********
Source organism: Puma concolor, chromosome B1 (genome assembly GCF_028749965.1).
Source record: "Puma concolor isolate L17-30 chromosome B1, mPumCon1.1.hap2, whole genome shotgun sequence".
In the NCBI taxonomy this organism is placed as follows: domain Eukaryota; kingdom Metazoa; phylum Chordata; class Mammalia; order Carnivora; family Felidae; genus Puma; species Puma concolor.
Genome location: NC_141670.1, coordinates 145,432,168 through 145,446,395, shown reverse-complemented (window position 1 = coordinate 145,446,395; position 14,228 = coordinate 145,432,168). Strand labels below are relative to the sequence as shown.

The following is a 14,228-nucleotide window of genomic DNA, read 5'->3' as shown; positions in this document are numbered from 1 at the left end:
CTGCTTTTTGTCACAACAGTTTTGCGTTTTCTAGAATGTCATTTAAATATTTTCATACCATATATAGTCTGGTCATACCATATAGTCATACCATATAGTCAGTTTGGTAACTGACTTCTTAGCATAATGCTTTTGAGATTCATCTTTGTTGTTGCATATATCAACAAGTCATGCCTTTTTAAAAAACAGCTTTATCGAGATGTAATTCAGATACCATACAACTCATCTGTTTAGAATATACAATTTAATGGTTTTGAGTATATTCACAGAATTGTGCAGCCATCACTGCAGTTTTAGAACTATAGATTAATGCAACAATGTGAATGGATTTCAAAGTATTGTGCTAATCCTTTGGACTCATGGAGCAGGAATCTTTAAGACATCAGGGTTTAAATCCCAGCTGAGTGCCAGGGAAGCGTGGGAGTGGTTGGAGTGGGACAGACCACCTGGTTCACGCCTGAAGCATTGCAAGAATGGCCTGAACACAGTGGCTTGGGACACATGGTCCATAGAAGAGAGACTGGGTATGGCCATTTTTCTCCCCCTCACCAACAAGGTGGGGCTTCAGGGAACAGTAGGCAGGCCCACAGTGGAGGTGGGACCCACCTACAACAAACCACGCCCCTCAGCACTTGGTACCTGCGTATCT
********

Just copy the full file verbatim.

Source organism: Puma concolor, chromosome B1 (genome assembly GCF_028749965.1).
Source record: "Puma concolor isolate L17-30 chromosome B1, mPumCon1.1.hap2, whole genome shotgun sequence".
In the NCBI taxonomy this organism is placed as follows: domain Eukaryota; kingdom Metazoa; phylum Chordata; class Mammalia; order Carnivora; family Felidae; genus Puma; species Puma concolor.
Genome location: NC_141670.1, coordinates 145,432,168 through 145,446,395, shown reverse-complemented (window position 1 = coordinate 145,446,395; position 14,228 = coordinate 145,432,168). Strand labels below are relative to the sequence as shown.

The following is a 14,228-nucleotide window of genomic DNA, read 5'->3' as shown; positions in this document are numbered from 1 at the left end:
CTGCTTTTTGTCACAACAGTTTTGCGTTTTCTAGAATGTCATTTAAATATTTTCATACCATATATAGTCTGGTCATACCATATAGTCATACCATATAGTCAGTTTGGTAACTGACTTCTTAGCATAATGCTTTTGAGATTCATCTTTGTTGTTGCATATATCAACAAGTCATGCCTTTTTAAAAAACAGCTTTATCGAGATGTAATTCAGATACCATACAACTCATCTGTTTAGAATATACAATTTAATGGTTTTGAGTATATTCACAGAATTGTGCAGCCATCACTGCAGTTTTAGAACTATAGATTAATGCAACAATGTGAATGGATTTCAAAGTATTGTGCTAATCCTTTGGACTCATGGAGCAGGAATCTTTAAGACATCAGGGTTTAAATCCCAGCTGAGTGCCAGGGAAGCGTGGGAGTGGTTGGAGTGGGACAGACCACCTGGTTCACGCCTGAAGCATTGCAAGAATGGCCTGAACACAGTGGCTTGGGACACATGGTCCATAGAAGAGAGACTGGGTATGGCCATTTTTCTCCCCCTCACCAACAAGGTGGGGCTTCAGGGAACAGTAGGCAGGCCCACAGTGGAGGTGGGACCCACCTACAACAAACCACGCCCCTCAGCACTTGGTACCTGCGTATCT